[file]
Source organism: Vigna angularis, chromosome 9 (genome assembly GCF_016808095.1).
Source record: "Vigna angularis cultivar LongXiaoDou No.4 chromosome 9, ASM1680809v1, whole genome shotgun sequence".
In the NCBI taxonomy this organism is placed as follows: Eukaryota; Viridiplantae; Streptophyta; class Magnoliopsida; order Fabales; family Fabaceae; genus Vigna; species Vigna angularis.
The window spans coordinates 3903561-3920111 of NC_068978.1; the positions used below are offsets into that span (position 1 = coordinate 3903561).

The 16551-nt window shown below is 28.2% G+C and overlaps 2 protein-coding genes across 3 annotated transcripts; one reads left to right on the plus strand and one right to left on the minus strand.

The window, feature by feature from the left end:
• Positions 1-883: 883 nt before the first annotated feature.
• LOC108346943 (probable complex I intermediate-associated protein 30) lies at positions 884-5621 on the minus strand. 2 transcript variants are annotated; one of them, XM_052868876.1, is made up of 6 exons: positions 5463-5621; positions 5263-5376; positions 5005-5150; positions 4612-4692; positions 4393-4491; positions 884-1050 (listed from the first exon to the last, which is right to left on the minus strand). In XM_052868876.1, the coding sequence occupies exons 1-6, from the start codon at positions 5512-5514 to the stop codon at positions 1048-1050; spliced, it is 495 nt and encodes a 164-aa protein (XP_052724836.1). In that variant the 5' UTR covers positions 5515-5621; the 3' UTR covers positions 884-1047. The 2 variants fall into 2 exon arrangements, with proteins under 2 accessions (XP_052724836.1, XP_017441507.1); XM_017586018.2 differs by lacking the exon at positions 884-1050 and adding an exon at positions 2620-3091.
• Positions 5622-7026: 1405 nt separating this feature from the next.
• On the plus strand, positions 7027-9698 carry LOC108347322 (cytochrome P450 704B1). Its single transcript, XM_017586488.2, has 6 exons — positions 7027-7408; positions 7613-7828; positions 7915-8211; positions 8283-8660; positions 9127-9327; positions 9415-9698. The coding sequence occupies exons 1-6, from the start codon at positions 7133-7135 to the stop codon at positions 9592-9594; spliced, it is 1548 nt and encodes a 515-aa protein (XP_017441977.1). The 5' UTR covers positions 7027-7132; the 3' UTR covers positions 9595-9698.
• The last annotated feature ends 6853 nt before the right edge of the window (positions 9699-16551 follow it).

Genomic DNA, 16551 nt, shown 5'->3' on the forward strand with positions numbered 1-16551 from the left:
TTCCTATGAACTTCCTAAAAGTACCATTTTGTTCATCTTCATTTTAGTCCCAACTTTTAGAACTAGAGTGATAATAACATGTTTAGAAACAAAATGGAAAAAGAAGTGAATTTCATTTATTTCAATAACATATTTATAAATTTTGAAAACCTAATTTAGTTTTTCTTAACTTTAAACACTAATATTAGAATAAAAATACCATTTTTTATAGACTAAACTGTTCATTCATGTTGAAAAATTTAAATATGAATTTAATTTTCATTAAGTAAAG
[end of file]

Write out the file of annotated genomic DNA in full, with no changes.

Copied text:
Source organism: Vigna angularis, chromosome 9 (genome assembly GCF_016808095.1).
Source record: "Vigna angularis cultivar LongXiaoDou No.4 chromosome 9, ASM1680809v1, whole genome shotgun sequence".
In the NCBI taxonomy this organism is placed as follows: Eukaryota; Viridiplantae; Streptophyta; class Magnoliopsida; order Fabales; family Fabaceae; genus Vigna; species Vigna angularis.
The window spans coordinates 3903561-3920111 of NC_068978.1; the positions used below are offsets into that span (position 1 = coordinate 3903561).

The 16551-nt window shown below is 28.2% G+C and overlaps 2 protein-coding genes across 3 annotated transcripts; one reads left to right on the plus strand and one right to left on the minus strand.

The window, feature by feature from the left end:
• Positions 1-883: 883 nt before the first annotated feature.
• LOC108346943 (probable complex I intermediate-associated protein 30) lies at positions 884-5621 on the minus strand. 2 transcript variants are annotated; one of them, XM_052868876.1, is made up of 6 exons: positions 5463-5621; positions 5263-5376; positions 5005-5150; positions 4612-4692; positions 4393-4491; positions 884-1050 (listed from the first exon to the last, which is right to left on the minus strand). In XM_052868876.1, the coding sequence occupies exons 1-6, from the start codon at positions 5512-5514 to the stop codon at positions 1048-1050; spliced, it is 495 nt and encodes a 164-aa protein (XP_052724836.1). In that variant the 5' UTR covers positions 5515-5621; the 3' UTR covers positions 884-1047. The 2 variants fall into 2 exon arrangements, with proteins under 2 accessions (XP_052724836.1, XP_017441507.1); XM_017586018.2 differs by lacking the exon at positions 884-1050 and adding an exon at positions 2620-3091.
• Positions 5622-7026: 1405 nt separating this feature from the next.
• On the plus strand, positions 7027-9698 carry LOC108347322 (cytochrome P450 704B1). Its single transcript, XM_017586488.2, has 6 exons — positions 7027-7408; positions 7613-7828; positions 7915-8211; positions 8283-8660; positions 9127-9327; positions 9415-9698. The coding sequence occupies exons 1-6, from the start codon at positions 7133-7135 to the stop codon at positions 9592-9594; spliced, it is 1548 nt and encodes a 515-aa protein (XP_017441977.1). The 5' UTR covers positions 7027-7132; the 3' UTR covers positions 9595-9698.
• The last annotated feature ends 6853 nt before the right edge of the window (positions 9699-16551 follow it).

Genomic DNA, 16551 nt, shown 5'->3' on the forward strand with positions numbered 1-16551 from the left:
TTCCTATGAACTTCCTAAAAGTACCATTTTGTTCATCTTCATTTTAGTCCCAACTTTTAGAACTAGAGTGATAATAACATGTTTAGAAACAAAATGGAAAAAGAAGTGAATTTCATTTATTTCAATAACATATTTATAAATTTTGAAAACCTAATTTAGTTTTTCTTAACTTTAAACACTAATATTAGAATAAAAATACCATTTTTTATAGACTAAACTGTTCATTCATGTTGAAAAATTTAAATATGAATTTAATTTTCATTAAGTAAAG